Close the open file. This method may be called multiple times. As a convenience, the object’s destructor calls this method.

Available Functions

OpenEXR.isOpenExrFile(filename) → bool

Returns True if the filename exists, is readable, and contains a valid EXR image.

>>> import OpenEXR
>>> print OpenEXR.isOpenExrFile("no-such-file")
False
>>> print OpenEXR.isOpenExrFile("lena.jpg")
False
>>> print OpenEXR.isOpenExrFile("GoldenGate.exr")
True

Note that a file may may valid, but not complete. To check if a file is complete, use InputFile.isComplete().

OpenEXR.Header(width, height) → dict

Convenience function that creates the EXR header for an image of size width x height with EXR mandatory entries set to appropriate defaults. An EXR header is a dictionary - see EXR header values for details of legal header contents.

>>> import OpenEXR
>>> print OpenEXR.Header(640,480)
{'compression': ZIP_COMPRESSION,
 'pixelAspectRatio': 1.0,
 'displayWindow': (0, 0) - (639, 479),
 'channels': {'R': FLOAT (1, 1), 'B': FLOAT (1, 1), 'G': FLOAT (1, 1)},
 'dataWindow': (0, 0) - (639, 479),
 'screenWindowCenter': (0.0, 0.0),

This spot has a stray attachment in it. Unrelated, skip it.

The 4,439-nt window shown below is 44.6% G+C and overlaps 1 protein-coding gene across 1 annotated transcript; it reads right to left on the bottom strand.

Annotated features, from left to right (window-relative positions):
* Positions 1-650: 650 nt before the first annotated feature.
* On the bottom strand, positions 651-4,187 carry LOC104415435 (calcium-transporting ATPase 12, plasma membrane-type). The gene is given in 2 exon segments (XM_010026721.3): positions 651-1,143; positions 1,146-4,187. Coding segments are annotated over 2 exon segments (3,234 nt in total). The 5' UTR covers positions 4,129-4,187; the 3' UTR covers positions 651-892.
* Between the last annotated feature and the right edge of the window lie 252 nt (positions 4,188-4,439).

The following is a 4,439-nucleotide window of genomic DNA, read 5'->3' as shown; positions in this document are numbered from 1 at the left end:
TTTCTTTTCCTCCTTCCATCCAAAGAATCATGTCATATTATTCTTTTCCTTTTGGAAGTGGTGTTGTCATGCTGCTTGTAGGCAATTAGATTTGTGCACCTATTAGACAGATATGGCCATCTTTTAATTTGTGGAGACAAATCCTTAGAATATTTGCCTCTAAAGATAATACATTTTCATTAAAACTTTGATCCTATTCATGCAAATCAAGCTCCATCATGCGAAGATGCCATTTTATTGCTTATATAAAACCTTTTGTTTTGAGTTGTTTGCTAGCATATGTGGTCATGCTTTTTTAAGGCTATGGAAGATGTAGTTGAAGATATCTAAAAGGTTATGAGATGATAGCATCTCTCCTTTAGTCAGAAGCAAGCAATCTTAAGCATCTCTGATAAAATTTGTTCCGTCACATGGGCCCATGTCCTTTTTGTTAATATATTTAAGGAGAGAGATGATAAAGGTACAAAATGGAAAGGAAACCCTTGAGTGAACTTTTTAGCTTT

'screenWindowWidth': 1.0,
 'lineOrder': INCREASING_Y}

EXR header values

This module represents EXR headers as regular Python dictionaries. Each header entries have a name - a string - and a value that may be one of several types, defined by the OpenEXR standard.

The Python module translates these types to Python types when reading OpenEXR headers, and does the reverse translation when writing headers.

The module Imath provides many of the classes for attribute types.

>>> import OpenEXR
>>> print OpenEXR.InputFile("GoldenGate.exr").header()
{'tiles': None,
 'capDate': '2004:01:04 18:10:00',
 'compression': PIZ_COMPRESSION,
 'latitude': 37.827701568603516,
 'pixelAspectRatio': 1.0,
 'altitude': 274.5,
 'displayWindow': (0, 0) - (1261, 859),
 'focus': inf,
 'comments': 'View from Hawk Hill towards San Francisco',
 'screenWindowWidth': 1.1499999761581421,